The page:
Just over a week ago marked the 10-year anniversary – of that day at the Tennessee Valley UU congregation – the congregation where Christopher’s step-father serves – when a man came in to where the service was happening, actually they were having a children’s play, so there were kids up front.
He brought with him a 12 gauge semi-automatic, and a hatred for liberals and gay people.
He opened fire, the adults tackled him. One man, an usher was killed, as well as a woman. Seven others were injured. Just like Columbine, so much came to an end that day, so much was lost.
And also, some new things were born.
The congregation in Knoxville was the original inspiration for the anthem we’ll sing at the end of the service today, what is now Answering the Call of Love. Their response after the shooting, especially their steadfast commitment to continue their advocacy for the GLBT community, and their continued spirit of welcome, despite all they’d been through, the ways they did not concede to fear inspired then-UUA president Bill Sinkford to say of them, this is the best of who we are. This spirit is Unitarian Universalism.
For a while with Parkland, I played out the regular script, I confess, already anticipated the repeat.
Sometimes it’s all too much to really take in. The script can actually feel helpful, to know it as a script, to keep some distance.
But it didn’t take too many viral videos, before I realized, something else might be happening here.
She is a high school student. Speaking to thousands. Holding space with tears running down her face.
Something is happening here.
I could have equally shown you the video of 11 year old Naomi Wadler, who proclaimed she was there to represent the African American girls and women whose stories don’t make the newspaper, the victims of gun violence who are simply statistics.
Or I could have invited some of our youth who are a part of this congregation, who helped with the walk outs here in Fort Collins that were one of 800 March for Our Lives events that happened across the country.
Listen to these – to any of these youth speak, bearing witness to this – you realize that there is a movement happening here that is not just about school shootings – it is not just about one demographic or another. It is a movement that is asking us to deal with this story of guns, the things that guns are about that are about that is not just about guns: their place in our lives, our country, our stories, our identity. They are asking us because they know personally, that a gun is never just about a gun, it is about families, and children, race and gender, and economics and poverty – it is always, still about power. Who thinks they have it, who wants it. Who thinks they are vulnerable. Who doesn’t want to feel vulnerable.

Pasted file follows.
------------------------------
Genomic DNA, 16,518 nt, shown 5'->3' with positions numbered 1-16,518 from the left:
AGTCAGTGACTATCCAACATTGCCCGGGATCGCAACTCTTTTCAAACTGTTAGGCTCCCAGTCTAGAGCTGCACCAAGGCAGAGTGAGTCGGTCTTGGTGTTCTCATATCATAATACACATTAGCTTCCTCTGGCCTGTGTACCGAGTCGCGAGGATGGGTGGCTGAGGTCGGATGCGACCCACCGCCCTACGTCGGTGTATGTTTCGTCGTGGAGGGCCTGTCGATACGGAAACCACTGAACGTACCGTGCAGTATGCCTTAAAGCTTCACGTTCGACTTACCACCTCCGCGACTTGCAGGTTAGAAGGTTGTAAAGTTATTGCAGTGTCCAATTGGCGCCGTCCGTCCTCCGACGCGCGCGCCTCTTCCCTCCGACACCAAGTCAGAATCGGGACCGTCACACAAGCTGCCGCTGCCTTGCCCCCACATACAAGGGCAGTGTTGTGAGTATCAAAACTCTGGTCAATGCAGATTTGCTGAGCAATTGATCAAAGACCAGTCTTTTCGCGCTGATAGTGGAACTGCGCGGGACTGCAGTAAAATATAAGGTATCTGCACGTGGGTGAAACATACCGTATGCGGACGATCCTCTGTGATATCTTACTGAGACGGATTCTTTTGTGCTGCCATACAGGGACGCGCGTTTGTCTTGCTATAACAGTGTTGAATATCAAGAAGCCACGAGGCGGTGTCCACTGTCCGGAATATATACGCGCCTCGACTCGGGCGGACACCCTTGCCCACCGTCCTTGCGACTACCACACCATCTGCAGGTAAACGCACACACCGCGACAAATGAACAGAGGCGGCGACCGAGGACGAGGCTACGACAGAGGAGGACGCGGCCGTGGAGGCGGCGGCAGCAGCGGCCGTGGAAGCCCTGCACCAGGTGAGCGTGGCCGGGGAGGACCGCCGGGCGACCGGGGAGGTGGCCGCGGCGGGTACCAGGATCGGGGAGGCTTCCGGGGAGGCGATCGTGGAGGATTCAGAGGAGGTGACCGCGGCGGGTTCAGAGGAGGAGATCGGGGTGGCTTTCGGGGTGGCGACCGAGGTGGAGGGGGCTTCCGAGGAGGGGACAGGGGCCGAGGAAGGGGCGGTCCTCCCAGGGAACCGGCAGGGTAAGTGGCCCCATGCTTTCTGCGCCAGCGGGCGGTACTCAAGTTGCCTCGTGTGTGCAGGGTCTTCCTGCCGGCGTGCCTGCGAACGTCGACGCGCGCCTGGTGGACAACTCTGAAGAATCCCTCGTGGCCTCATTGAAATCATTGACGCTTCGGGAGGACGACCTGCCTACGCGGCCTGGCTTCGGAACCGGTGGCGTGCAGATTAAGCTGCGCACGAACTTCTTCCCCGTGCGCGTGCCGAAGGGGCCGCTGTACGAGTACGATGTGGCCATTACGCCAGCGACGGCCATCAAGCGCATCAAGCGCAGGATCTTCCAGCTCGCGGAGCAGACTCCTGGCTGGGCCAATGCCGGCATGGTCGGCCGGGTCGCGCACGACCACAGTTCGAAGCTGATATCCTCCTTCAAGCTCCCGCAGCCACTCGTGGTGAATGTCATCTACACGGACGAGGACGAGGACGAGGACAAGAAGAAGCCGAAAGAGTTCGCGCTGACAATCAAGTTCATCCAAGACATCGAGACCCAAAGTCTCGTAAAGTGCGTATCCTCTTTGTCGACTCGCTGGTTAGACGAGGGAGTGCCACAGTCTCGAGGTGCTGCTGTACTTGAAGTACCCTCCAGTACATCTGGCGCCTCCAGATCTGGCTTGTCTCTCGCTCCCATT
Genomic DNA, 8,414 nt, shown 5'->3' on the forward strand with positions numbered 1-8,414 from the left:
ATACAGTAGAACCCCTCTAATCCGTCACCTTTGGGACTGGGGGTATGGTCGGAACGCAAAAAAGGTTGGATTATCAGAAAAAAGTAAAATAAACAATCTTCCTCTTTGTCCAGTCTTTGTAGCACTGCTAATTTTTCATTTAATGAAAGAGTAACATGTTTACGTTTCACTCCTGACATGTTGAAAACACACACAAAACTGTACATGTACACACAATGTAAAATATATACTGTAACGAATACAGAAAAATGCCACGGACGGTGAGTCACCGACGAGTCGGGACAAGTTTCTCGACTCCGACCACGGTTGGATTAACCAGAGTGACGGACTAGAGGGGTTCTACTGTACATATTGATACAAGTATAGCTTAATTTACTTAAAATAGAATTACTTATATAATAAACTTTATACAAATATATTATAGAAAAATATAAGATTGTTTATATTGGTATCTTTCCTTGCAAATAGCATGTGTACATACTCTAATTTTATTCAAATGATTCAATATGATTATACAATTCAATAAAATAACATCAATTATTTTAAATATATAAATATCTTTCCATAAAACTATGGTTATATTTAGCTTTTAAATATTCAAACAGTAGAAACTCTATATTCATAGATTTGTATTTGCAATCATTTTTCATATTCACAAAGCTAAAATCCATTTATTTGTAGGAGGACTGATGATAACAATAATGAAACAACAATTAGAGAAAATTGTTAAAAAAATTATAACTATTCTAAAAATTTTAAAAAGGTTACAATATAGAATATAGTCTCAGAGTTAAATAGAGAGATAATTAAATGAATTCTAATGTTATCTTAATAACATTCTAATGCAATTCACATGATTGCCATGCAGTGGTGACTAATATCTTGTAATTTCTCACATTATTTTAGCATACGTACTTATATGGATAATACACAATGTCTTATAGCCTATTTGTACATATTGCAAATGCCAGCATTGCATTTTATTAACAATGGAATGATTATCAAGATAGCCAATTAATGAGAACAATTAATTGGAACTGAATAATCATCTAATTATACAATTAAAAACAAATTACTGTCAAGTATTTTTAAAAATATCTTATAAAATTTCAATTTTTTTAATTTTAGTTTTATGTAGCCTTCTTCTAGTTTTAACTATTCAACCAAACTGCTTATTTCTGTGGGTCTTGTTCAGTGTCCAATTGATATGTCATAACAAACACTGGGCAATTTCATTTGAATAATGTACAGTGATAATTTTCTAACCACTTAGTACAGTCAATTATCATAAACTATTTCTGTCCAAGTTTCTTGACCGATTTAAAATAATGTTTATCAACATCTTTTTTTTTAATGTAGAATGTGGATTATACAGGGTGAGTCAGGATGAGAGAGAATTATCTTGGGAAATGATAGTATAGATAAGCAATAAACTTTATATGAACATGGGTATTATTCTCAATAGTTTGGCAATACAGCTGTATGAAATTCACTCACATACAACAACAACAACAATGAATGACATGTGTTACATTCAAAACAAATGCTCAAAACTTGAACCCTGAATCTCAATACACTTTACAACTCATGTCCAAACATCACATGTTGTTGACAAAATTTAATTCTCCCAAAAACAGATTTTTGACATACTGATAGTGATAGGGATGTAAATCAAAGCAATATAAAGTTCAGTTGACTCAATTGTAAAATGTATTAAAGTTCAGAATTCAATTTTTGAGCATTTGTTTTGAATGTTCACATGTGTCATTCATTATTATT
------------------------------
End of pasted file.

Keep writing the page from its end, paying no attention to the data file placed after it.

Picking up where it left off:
And so here is my bold proclamation for Unitarian Universalism:
Kids Are Greater Than Guns.
Of course I mean: their lives matter more than Guns, and we should do everything we can to live out that value – the value of the inherent worth and dignity of every single person – all ages. Maybe, we could start by studying and applying the lessons of what would really be effective in reducing gun violence. It would start by re-funding what was de-funded – because we aren’t even allowed to learn what would be effective in reducing gun violence.
But that is not all I mean by Kids are Greater Than Guns – I mean I even more: our children and youth are more powerful than Guns, and the gun lobby.
They have the capacity to change the role of guns as they relate to the idea of being America, and the idea of America itself.
And as evidence, I offer the story that broke in the last couple days, about the NRA claiming financial struggles. And they specifically name the boycotts organized after Parkland.
This is after all, the generation born in the wake of 9/11. That was 17 years ago, so they are turning 17 this year. Which means, they are nearly not kids, but more accurately, voters.
This is the generation after all, where white people will in 2 years, be the minority.
This is the generation capable of changing the American idea.
In our church we say often that each person has a piece of the truth – and that truth continues to be revealed. Which is another way of saying, the story isn’t over. We’ve been playing out this script over and over – but something new is still being written.
And it is our job, all of ours, to listen to this new story. To mentor these students, these children and youth, but also to follow them. To show up where they show to show up, to pay attention to issues they are raising, to be OK with the ways they are organizing that is not going to be the same way that other generations are organizing, and to believe – and to help them believe that they can lead us into the future that we have not yet been able to deliver for them, but that they are nonetheless prepared to seize.
- The Secret History of Guns Adam Winkler Sept 2011
- Radio Lab Presents: More Perfect “The Gun Show” Oct 2017
- Inside the Race to Stop the Next Mass Shooter Nov / Dec 2015
- A Gun Maker Once Tried to Reform Itself. The NRA Nearly Destroyed It. Avi Selk Feb 27 2018
- How the Gun Control Debate Ignores Black Lives Lois Beckett Nov 24 2015
- America is The Gun by Charles M. Blow Feb 25 2018
- Gun Violence By the Numbers 2018
- America’s Gun Culture in 10 Charts March 21 2018
- Walking Through Texas With a Gun and a Mission John H Richardson Oct 15 2015
- Why I Sold My Guns Joel Miller Sept 1 1999
- The Right to Bear Arms Alan Yuhas Oct 5 2017
- Why Taylor Woolrich Wanted a Gun by Madison Pauly Aug 13 2015
- The Price We Pay For Liberty Mark Joseph Stern Dec 2 2015
- Two Dark American Truths From Las Vegas by James Fallows Oct 2 2017
- To Stop Violence, Start at Home By Pamela Shifman and Salamishah Tillet Feb 3 2015
- Knoxville Stands With Grieving UUs After Shooting Jane Greer July 30 2008
- A Documentary History of Unitarian Universalism Vols. One and Two Dan McKanan, Editor., Especially in Vol 1 Theodore Parker’s speech to the May Meeting of Unitarian Ministers in 1851.
- UUA Take Action on Gun Control Overview
- Fugitive Slave Act Wikipedia Overview
- US White Population Declines and Generation Z-Plus is Minority White